Experiences like the MAKERS Conference and the Women’s March remind us that we are all in this together and that we must keep challenging ourselves to build a collective force for resistance and change.
From gutting the Affordable Care Act to undermining reproductive health care to weakening workplace protections to opposing measures to stop sexual violence, Trump’s nominees have stood outside the mainstream and against the interests of women. Women must be vigilant and we must resist.
At the National Partnership, we get it. The Women’s March put the Trump administration and the new Congress on notice, but it was only the first step. Now, we each must do everything we can to create a continuous drumbeat for women’s rights and human rights.
The nation is poised for progress, but it will only come if lawmakers recognize that strengthening our economy will require paying as much attention to the kinds of jobs that are available as they pay to creating or keeping jobs in the United States.
Sometimes life tests you in ways you never expected. The election that shocked the nation dealt a stunning blow to our efforts to make this country more fair, family friendly and healthy.
It’s the most basic of rights and foundational to our ability to thrive: Every person should have the freedom to decide if, when and how to raise a family. But for many women struggling to make ends meet, this is not reality.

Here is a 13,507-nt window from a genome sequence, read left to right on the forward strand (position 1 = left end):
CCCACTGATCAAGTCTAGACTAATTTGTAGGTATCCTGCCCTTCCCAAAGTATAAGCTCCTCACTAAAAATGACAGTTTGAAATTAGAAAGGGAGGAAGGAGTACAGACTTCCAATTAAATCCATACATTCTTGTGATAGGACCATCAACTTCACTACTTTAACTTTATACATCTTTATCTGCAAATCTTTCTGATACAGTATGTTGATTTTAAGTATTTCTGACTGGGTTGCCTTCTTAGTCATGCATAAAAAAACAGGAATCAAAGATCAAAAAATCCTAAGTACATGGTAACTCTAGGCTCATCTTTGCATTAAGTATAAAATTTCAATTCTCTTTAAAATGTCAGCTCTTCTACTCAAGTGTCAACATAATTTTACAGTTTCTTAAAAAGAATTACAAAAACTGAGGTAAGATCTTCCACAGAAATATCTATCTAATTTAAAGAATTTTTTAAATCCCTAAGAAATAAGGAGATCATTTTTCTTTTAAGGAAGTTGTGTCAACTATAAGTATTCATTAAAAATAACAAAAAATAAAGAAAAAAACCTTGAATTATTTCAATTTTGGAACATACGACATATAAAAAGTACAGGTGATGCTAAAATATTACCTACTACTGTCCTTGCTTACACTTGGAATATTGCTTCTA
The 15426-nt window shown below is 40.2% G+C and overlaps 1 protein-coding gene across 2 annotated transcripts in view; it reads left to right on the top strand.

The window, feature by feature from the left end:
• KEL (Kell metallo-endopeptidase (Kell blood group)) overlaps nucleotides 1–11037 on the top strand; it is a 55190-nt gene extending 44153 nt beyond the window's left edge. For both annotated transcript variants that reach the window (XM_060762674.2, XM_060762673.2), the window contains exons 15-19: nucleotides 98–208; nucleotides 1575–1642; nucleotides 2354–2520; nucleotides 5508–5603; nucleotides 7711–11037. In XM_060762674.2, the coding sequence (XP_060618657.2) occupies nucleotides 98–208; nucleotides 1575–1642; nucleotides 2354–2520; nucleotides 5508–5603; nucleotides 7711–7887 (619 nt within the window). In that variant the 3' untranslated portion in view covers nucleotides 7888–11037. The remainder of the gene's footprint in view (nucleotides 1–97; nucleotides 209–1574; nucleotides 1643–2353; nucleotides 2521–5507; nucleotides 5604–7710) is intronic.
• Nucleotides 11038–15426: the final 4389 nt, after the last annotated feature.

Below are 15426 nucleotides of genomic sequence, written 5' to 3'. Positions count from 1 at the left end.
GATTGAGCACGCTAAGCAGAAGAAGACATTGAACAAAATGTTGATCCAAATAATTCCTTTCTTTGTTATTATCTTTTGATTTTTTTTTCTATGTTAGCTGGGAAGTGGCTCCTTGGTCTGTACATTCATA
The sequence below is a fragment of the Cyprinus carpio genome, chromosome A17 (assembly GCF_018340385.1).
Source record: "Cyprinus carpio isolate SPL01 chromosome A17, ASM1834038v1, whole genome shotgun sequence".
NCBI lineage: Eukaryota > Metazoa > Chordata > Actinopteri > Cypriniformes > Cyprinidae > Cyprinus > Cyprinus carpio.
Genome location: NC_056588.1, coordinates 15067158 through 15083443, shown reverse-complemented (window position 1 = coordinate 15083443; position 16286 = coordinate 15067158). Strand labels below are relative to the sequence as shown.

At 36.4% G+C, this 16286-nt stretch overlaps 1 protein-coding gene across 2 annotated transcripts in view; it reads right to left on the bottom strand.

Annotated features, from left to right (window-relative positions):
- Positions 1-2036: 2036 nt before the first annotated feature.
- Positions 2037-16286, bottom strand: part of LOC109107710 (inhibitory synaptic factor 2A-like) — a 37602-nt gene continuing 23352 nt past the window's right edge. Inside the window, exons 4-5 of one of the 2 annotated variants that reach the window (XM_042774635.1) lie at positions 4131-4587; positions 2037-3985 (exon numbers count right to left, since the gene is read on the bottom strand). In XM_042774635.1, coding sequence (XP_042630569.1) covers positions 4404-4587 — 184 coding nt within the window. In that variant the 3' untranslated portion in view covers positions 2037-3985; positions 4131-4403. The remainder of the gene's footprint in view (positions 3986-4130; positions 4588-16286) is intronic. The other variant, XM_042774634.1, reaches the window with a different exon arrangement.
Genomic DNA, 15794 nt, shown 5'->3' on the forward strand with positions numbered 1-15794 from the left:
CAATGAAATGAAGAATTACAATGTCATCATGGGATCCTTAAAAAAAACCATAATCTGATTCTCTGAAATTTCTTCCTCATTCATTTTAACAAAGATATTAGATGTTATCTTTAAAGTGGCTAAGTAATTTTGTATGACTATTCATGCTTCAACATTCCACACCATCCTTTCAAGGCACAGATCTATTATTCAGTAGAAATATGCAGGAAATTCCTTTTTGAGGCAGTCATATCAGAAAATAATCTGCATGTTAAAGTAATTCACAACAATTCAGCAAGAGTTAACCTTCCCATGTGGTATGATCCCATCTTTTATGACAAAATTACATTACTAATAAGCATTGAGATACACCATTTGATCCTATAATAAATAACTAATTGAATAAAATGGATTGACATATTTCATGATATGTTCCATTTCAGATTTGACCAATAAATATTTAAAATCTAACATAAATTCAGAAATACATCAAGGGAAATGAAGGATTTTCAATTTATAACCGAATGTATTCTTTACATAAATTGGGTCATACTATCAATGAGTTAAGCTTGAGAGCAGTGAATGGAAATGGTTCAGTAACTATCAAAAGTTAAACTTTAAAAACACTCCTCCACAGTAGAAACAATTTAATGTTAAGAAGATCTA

Sometimes we simply have to pause to say: Wow! At the National Partnership, we’ve pioneered education and advocacy to advance family and medical leave in this country.
Today is the eighth and final Labor Day the country will celebrate with Barack Obama as its president. It’s well worth taking a moment to appreciate his deep and enduring commitment to equal opportunity for women in the workplace.
In the United States today, whether you can take a few paid sick days or a few weeks of paid family or medical leave, and whether your employer must make reasonable accommodations that allow you to continue working through your pregnancy, all depend on where you work.
MTV asked that question as it announced its 79% Work Clock and effort to call attention to the gender wage gap. This was my response.
“These issues should be at the top of our national agenda.” That was the message Sen. Cory Booker delivered at the National Partnership’s annual congressional briefing.
When you spend most of your days walking the halls of Congress advocating for policies you truly believe in, you quickly learn that some days are special.
23 years. During that time, you can raise and put a child through college. Transform HIV/AIDS from a death sentence to a chronic disease. Move the country from “don’t ask, don’t tell” to marriage equality for all.
Exactly one week ago, the D.C. City Council held its first hearing on the Universal Paid Leave Act of 2015, a proposal that would create a much-needed paid family and medical leave insurance program that would make paid leave accessible to virtually every worker in the District.
Why do we, as a nation, make it so difficult for our children to thrive? How can we do better? These are the important questions asked in a powerful new film.
National Boss Day is a reminder that, for millions of Americans, having a family friendly workplace is like winning the lottery.
New state and local paid leave grants and a unique coalition of companies committed to advancing paid leave are helping pave the way for the national program the country needs.
This morning in Boston, President Obama will announce much-needed actions that will make our nation more family friendly.
This Women's Equality Day, in light of all the recent attention to paid leave, let's remind Congress that the fight for equal rights for women is far from over.
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